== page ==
IF YOU ever wanted to experience Barcelona at its finest and for a fraction of the cost, now is your opportunity. Starting on September 23 until 26, the Catalan capital pulls out all the stops to celebrate the world famous festival of La Mercè.
The festival is named after Mare de Déu de la Mercè, the patron saint of the city since 1687, and has been celebrated since 1871.
Every September the city is transformed into an open air street festival as tens-of-thousands of visitors and residents enjoy hundreds of events and activities, many of them for free!
You could get up close and personal with the famous gegants, which are enormous figures each representing a historical character.
Or you could find yourself running through medieval Barcelona streets with processions of dragons and devils, dodging sparks and flames as you go, also known as “correfoc”.
Be advised, wear fire resistant protective clothing and goggles for your own safety!
After this you could check out the world-famous human towers, known as Els Castells.
The experience of watching a group of castelleres form a tower will stay with you forever, some can be several levels high.
You’ll hear the sound of traditional Catalan flutes and drums during the build up, but silence is demanded during the climb as daredevil climbers inch higher and higher.
The lightest member of the team, which is often a child but sometimes is a light woman and is known as the enxaneta, has to reach the top and ‘touch the sky’ to complete a tower.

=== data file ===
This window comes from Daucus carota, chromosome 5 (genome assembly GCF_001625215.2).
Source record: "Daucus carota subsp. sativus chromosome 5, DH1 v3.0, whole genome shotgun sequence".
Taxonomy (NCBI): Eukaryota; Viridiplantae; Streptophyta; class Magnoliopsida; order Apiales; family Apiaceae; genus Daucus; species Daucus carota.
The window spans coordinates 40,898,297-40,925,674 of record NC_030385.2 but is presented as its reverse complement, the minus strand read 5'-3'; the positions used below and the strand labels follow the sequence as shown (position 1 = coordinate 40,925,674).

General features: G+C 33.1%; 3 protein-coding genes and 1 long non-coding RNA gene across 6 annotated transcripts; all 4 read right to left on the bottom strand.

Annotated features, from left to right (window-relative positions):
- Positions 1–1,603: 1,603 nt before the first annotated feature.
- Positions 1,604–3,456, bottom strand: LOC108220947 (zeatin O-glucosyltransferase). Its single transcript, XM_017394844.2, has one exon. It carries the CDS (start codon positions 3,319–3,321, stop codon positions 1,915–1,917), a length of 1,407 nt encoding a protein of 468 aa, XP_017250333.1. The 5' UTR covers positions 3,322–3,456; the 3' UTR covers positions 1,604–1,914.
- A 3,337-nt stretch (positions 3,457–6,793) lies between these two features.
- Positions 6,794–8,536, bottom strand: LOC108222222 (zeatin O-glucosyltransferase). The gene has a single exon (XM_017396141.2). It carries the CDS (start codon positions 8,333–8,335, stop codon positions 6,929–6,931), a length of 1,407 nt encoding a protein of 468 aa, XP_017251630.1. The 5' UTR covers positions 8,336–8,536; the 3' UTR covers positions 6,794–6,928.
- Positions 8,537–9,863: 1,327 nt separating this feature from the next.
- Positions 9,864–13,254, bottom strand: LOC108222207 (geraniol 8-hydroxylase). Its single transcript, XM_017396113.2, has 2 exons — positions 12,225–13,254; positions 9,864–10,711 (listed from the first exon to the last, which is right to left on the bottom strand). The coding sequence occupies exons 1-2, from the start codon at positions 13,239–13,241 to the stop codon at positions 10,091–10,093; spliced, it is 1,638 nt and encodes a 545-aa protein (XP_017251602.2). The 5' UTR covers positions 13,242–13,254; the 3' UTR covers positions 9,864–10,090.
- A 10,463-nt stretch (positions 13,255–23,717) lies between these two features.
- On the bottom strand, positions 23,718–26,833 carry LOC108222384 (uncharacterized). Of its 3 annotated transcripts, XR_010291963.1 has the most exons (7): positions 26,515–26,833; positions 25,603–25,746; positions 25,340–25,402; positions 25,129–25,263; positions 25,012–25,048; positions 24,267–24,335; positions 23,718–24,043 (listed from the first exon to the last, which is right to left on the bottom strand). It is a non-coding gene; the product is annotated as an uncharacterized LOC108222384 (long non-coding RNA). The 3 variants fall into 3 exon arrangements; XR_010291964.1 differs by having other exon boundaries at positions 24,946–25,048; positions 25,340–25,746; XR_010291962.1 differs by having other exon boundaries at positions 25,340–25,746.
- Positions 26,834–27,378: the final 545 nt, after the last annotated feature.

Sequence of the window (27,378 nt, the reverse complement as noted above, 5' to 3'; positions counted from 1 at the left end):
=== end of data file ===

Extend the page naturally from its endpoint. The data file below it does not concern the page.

Catalans love human towers and you’ll find a team in almost every town and city across Catalunya.
Every year the festival hosts a different guest city and this year it’s the turn of Havana.
The Cuban capital should have been the guest last year, but as Covid restrictions postponed things, you’ll find all-things-Cuban this year instead!
You’ll find well-known Cuban artists such as actress Marieta Sánchez, who will recount stories of Cuba to children in the city’s Ciutadella Park.
As well as the renowned dance troupe MiCompañía, who will be offering dance workshops, or why not check out Cuban rapper La Dame Blanche or many more who will be attending.
But the festival celebrates many diverse cultures every year which reflects the make-up of the city, for example, this year you’ll have a chance to see Bolton-born electronic musician Jam Rostron, AKA ‘Planningtorock’ who will pack out Plaza Joan Coromines in downtown Barcelona Saturday night.
Many of Barcelona museums will also open their doors for free during the festival, other attractions such as Gauid’s Sagrada Familia have offered 12,000 free tickets to residents.
Last year, the famous firework display, which usually takes place in a central location, was moved instead to four separate points throughout the city.
This year organisers will take the same approach.
At 10pm Sunday, September 26 Barcelona’s skyline will erupt with fireworks and light shows, and will last 20 minutes.
The show will be visible from windows, balconies and rooftops throughout the city, and viewers can also watch along with the accompanying concert broadcast on television.
At least one thousand Guàrdia Urbana officers will police the festival, 30% more than a usual summer weekend.
Three-hundred extra officers have been sent to the city to stem crime and anti-social behaviour which have increased during a summer of restrictions on the nightlife sector.
Restrictions limiting gatherings to a maximum of ten people were lifted in September 10, and as of Thursday, September 23, hospitality businesses such as bars and restaurants are permitted to remain open until 1am, with nightclubs able to operate until 3am.
So if you ever wanted to visit Barcelona, or if you already know or live in Barcelona but want to see the city in a different light, now is the best time to do it. You’ll make memories that you’ll never forget.
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